In theory land, sure, VT-d might theoretically give you a lower attack surface, but in reality, it shouldn't be any more secure than a standard vNIC / vSwitch setup as long as your WAN connection doesn't also have the VMWare Service Console available on it, which it shouldn't. In the theoretical order of attack surfaces, having a separate vSwitch with just the one pfSense firewall WAN side connected internally and a physical NIC should be the next best secure level; followed by a WAN port group and using VLAN's to separate out your WAN traffic.
All of those, however, in reality land, should be perfectly secure, especially for a home.
Someone correct me if I'm wrong, but I'm pretty sure that security hasn't been historically the main push for using pfSense on bare metal, but more of the performance in high bandwidth situations. People might get the knee jerk reaction for security, or make that kind of decision based on a policy in a company, but there are relatively few, if any, attacks that would be exploitable because pfSense was running on a VM. Now, there could be some kind of Denial Of Service attack that could possibly be exploitable, but I haven't seen any of those either.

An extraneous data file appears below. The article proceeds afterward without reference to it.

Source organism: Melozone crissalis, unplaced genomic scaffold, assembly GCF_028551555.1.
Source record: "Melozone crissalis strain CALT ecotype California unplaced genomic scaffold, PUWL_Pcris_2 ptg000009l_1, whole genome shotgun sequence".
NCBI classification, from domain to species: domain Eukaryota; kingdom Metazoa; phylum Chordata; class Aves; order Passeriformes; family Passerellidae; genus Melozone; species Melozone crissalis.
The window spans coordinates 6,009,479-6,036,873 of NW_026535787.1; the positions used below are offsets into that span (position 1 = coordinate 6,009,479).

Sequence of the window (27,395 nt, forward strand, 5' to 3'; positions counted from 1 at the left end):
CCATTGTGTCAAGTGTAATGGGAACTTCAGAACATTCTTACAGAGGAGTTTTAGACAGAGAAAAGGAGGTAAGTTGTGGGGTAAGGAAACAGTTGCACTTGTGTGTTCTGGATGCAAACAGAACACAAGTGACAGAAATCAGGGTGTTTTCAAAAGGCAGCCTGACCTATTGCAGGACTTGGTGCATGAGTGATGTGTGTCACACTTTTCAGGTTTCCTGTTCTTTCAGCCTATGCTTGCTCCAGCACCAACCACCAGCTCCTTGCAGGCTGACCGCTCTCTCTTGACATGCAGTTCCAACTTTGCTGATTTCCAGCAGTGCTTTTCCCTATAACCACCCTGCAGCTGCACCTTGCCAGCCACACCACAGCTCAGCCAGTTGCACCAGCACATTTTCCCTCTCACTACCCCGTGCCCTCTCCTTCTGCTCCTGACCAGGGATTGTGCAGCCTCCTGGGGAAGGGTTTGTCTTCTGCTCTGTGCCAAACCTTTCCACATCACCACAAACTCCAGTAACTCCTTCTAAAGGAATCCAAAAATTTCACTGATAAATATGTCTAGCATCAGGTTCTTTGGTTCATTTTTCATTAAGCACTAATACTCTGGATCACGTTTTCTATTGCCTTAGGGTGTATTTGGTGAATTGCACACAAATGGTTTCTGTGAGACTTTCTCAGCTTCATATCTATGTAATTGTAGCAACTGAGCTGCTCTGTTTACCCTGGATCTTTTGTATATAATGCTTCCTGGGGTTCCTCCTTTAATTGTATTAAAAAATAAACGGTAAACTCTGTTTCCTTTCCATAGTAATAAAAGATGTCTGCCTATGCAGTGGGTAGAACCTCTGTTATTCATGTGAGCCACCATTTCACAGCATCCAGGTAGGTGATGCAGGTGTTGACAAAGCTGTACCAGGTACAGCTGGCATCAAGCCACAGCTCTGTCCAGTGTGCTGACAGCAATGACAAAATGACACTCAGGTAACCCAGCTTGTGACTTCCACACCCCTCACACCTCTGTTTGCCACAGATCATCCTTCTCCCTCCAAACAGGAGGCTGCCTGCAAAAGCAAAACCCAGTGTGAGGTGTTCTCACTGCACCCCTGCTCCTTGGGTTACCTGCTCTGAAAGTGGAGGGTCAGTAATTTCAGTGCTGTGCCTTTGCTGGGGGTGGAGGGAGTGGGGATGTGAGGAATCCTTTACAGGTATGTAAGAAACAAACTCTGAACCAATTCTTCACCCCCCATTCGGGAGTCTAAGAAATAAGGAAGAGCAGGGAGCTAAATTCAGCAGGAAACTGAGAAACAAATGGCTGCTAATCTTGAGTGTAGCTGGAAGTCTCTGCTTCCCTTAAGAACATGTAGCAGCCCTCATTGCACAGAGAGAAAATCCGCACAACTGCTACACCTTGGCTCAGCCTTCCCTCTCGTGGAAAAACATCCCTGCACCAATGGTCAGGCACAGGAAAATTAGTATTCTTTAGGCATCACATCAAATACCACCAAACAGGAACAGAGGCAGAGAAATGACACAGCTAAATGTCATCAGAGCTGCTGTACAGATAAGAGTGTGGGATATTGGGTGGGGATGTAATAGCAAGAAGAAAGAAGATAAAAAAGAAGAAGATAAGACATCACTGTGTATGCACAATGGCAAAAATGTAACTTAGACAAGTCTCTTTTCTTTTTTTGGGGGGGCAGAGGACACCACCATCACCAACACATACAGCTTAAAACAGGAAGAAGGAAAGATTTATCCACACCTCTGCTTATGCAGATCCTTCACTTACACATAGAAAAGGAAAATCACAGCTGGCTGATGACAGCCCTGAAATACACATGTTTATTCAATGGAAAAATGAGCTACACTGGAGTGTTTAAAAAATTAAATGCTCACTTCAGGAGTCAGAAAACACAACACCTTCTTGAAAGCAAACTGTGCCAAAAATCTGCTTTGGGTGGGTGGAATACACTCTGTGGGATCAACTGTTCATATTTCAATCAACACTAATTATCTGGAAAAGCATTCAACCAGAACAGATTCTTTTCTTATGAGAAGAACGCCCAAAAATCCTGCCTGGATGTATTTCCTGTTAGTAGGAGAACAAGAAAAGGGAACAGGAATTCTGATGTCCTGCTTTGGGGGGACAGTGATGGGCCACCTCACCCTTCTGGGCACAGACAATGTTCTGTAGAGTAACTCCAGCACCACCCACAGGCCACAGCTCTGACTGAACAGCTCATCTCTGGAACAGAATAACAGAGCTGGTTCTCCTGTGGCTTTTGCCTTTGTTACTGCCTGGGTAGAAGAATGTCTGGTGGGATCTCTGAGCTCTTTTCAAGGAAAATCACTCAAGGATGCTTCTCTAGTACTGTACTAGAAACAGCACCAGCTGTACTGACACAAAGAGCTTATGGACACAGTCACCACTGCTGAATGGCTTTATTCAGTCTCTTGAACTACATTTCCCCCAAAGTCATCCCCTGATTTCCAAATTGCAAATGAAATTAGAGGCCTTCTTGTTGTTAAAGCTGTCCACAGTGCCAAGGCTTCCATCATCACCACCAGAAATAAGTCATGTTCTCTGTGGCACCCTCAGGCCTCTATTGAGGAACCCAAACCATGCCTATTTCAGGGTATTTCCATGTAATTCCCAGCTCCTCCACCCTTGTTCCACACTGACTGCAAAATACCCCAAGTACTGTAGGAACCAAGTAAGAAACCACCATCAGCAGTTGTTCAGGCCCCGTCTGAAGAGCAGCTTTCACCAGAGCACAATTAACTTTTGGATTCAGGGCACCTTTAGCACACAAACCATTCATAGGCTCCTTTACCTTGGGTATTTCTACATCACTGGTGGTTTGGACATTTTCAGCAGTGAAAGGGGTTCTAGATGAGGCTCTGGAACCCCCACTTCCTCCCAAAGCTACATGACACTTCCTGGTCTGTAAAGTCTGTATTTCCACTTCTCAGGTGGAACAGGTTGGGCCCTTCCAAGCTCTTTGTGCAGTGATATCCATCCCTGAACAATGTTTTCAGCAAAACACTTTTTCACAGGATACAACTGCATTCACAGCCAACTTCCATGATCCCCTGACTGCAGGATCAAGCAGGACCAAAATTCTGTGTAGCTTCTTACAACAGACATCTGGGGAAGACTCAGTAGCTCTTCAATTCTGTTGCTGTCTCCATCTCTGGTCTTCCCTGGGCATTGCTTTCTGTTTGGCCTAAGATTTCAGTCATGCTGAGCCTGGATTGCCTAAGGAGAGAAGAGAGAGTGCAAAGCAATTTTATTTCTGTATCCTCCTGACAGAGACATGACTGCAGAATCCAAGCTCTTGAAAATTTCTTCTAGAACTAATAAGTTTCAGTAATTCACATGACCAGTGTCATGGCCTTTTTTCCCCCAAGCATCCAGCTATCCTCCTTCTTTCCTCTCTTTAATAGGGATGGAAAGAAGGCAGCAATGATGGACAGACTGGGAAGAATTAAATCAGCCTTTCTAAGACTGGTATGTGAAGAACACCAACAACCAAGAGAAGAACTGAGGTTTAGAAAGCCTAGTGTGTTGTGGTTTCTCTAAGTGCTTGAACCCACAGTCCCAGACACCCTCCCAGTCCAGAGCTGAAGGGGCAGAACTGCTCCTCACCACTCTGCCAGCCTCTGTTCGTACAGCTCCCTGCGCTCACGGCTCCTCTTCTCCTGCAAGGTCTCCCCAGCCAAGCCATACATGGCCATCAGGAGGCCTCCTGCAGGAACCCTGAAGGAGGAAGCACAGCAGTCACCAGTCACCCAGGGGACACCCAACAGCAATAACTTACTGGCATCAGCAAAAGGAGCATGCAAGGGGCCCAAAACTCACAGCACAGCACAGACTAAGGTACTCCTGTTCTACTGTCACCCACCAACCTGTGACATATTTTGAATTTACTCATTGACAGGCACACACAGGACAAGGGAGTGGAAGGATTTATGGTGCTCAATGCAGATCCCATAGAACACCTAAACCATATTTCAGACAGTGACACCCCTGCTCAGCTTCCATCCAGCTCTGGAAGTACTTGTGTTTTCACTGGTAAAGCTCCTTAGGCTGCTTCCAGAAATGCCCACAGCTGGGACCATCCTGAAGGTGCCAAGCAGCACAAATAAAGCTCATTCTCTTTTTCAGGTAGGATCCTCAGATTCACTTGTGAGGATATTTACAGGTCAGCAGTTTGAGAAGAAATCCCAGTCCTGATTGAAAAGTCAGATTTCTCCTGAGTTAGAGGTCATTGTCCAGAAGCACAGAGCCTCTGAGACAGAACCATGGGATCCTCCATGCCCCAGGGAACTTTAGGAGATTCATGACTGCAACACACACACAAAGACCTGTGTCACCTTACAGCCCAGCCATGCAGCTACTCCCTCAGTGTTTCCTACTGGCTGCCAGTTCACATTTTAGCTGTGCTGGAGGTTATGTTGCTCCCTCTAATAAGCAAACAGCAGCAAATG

A lot of very large companies run servers on VMWare ESX hosts, some of these companies have very over-the-top security practices, and they're fine with VMWare.
Unless you're worried about actually saturating a Gb NIC with traffic, I would not put out the extra expense nor effort to run the WAN NIC via VT-d. At this point, I don't think anyone could point to a real reason to claim that networking in VMWare is insecure ("real reason" equals demonstratable exploits, not FUD.)
Just to re-state, though, please don't advertise your VMWare Service Console to the outside world, though. That's not secure.